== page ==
Will juveniles charged with dog beating be tried as adults?

District Attorney explains why they cannot

CLEVELAND, Tennessee (WDEF) – The District Attorney General for Bradley County is addressing an issue brought up by the public in a gruesome dog abuse case.

Two 16 year olds were charged with Aggravated Cruelty to Animals over a video showing a boy beating a dog to death with a stick.

Investigators say one of them was the boy in the video and the other was behind the camera.

Members of the public want officials to try the juveniles as adults.

But DA Steve Crump’s office has issued a statement on why they can’t do that.

He says the law used to allow it, but an updated law specified which cases were eligible for transferring to adult court.

And animal abuse is not one of them.

Here is their full letter:

Recently, two sixteen-year-old juveniles were charged with the offense of Aggravated Cruelty to Animals.  The District Attorney’s Office for the 10th Judicial District has requested the detention of the juveniles for this conduct.   They are scheduled for a detention hearing on May, 19, 2022 in the Juvenile Court of Bradley County Tennessee.


Numerous citizens have requested that our office begin the process to “transfer” the juveniles to Criminal Court so that they may be prosecuted as an adult for the killing of the dog known as “Angel.”  Tennessee law allows the transfer of juvenile cases to Criminal Court only under specific and limited circumstances found at Tennessee Code Annotated section 37-1-134 and Rule of Juvenile Procedure number 208.  Recently, the transfer of juveniles to criminal court to be tried as adults was restricted by the Juvenile Justice Reform Act of 2018.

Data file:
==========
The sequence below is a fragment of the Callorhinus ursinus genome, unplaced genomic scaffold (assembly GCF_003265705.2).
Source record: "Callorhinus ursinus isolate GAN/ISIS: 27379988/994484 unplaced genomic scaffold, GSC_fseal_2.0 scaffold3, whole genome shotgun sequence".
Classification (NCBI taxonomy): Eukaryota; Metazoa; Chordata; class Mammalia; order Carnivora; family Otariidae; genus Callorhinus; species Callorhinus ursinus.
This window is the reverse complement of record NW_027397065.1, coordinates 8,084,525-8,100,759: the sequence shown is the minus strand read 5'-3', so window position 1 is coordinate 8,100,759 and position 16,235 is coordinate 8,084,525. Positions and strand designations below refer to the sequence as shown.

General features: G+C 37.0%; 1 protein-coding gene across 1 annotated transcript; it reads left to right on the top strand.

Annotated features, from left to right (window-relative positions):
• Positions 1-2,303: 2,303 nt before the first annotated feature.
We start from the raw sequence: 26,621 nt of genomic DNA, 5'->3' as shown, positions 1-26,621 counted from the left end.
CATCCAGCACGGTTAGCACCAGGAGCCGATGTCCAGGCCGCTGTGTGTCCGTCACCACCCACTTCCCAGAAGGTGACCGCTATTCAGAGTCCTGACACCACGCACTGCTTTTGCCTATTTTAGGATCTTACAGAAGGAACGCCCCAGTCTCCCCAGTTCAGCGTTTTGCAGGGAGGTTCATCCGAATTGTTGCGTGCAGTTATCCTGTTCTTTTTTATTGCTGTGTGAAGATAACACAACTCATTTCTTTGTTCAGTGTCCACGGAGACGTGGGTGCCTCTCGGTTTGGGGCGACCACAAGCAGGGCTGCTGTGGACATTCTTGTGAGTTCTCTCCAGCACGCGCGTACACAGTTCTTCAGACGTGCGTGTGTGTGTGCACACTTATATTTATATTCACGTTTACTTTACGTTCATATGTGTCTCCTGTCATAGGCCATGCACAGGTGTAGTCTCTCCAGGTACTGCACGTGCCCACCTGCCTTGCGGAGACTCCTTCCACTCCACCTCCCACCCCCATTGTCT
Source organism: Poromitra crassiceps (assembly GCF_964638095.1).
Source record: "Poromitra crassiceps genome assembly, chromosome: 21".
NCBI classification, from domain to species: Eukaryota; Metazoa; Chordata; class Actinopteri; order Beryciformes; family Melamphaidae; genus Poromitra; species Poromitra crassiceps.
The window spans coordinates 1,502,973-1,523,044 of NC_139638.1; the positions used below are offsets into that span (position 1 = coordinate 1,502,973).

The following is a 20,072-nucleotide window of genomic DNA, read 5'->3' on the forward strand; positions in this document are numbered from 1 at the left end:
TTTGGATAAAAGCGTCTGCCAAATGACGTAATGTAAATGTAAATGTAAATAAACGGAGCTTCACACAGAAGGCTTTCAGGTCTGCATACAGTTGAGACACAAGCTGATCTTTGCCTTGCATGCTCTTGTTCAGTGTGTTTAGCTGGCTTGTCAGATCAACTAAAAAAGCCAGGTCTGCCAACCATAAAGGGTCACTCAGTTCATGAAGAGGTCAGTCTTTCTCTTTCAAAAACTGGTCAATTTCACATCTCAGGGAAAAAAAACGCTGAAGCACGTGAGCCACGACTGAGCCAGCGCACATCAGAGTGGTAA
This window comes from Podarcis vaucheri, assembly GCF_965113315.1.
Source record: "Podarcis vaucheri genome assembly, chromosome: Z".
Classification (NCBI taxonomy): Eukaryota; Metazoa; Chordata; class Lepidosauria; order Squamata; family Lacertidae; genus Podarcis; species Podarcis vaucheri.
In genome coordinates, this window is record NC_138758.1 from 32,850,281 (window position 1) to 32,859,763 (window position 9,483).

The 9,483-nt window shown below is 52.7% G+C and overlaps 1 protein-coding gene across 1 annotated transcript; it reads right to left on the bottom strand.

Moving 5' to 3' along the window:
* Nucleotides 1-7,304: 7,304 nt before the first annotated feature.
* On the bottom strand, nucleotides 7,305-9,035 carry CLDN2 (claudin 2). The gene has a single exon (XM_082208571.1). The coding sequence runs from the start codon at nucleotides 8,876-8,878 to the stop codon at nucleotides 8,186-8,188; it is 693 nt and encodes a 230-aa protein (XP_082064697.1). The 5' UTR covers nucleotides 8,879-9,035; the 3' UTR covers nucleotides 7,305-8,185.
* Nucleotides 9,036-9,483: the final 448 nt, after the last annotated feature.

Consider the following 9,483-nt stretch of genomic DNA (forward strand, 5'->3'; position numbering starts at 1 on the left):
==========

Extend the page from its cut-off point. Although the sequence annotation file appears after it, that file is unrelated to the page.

Specifically, following the passage of the Juvenile Justice Reform Act, Tennessee law now provides for transfer only as follows:


(A) The child was:

(i) Less than fourteen (14) years of age at the time of the alleged conduct and charged with first degree murder or second degree murder or attempted first or second degree murder;

(ii) Fourteen (14) years of age or more but less than seventeen (17) years of age at the time of the alleged conduct and charged with the offense of first degree murder, second degree murder, rape, aggravated rape, rape of a child, aggravated rape of a child, aggravated robbery, especially aggravated robbery, aggravated burglary, especially aggravated burglary, kidnapping, aggravated kidnapping, especially aggravated kidnapping, commission of an act of terrorism, carjacking, or an attempt to commit any such offenses;

(iii) Sixteen (16) years of age or more at the time of the alleged conduct and charged with the offense of robbery or attempt to commit robbery; or

(iv) Seventeen (17) years of age or more at the time of the alleged conduct;


Tenn. Code Ann. § 37-1-134


Tennessee law does not allow for a Juvenile Judge to transfer any sixteen-year-old to Criminal Court for the offense of Aggravated Cruelty to Animals, and this office will not be allowed to seek transfer.  Because we cannot pursue a transfer of these juveniles to Criminal Court for prosecution as an adult, we will continue to oppose their release from juvenile detention.  Our office will seek all remedies allowed by law in this case. We at the District Attorney’s Office will continue to pursue justice in this case for the community and the dog known as “Angel.” 

Categories: Bradley County, Local News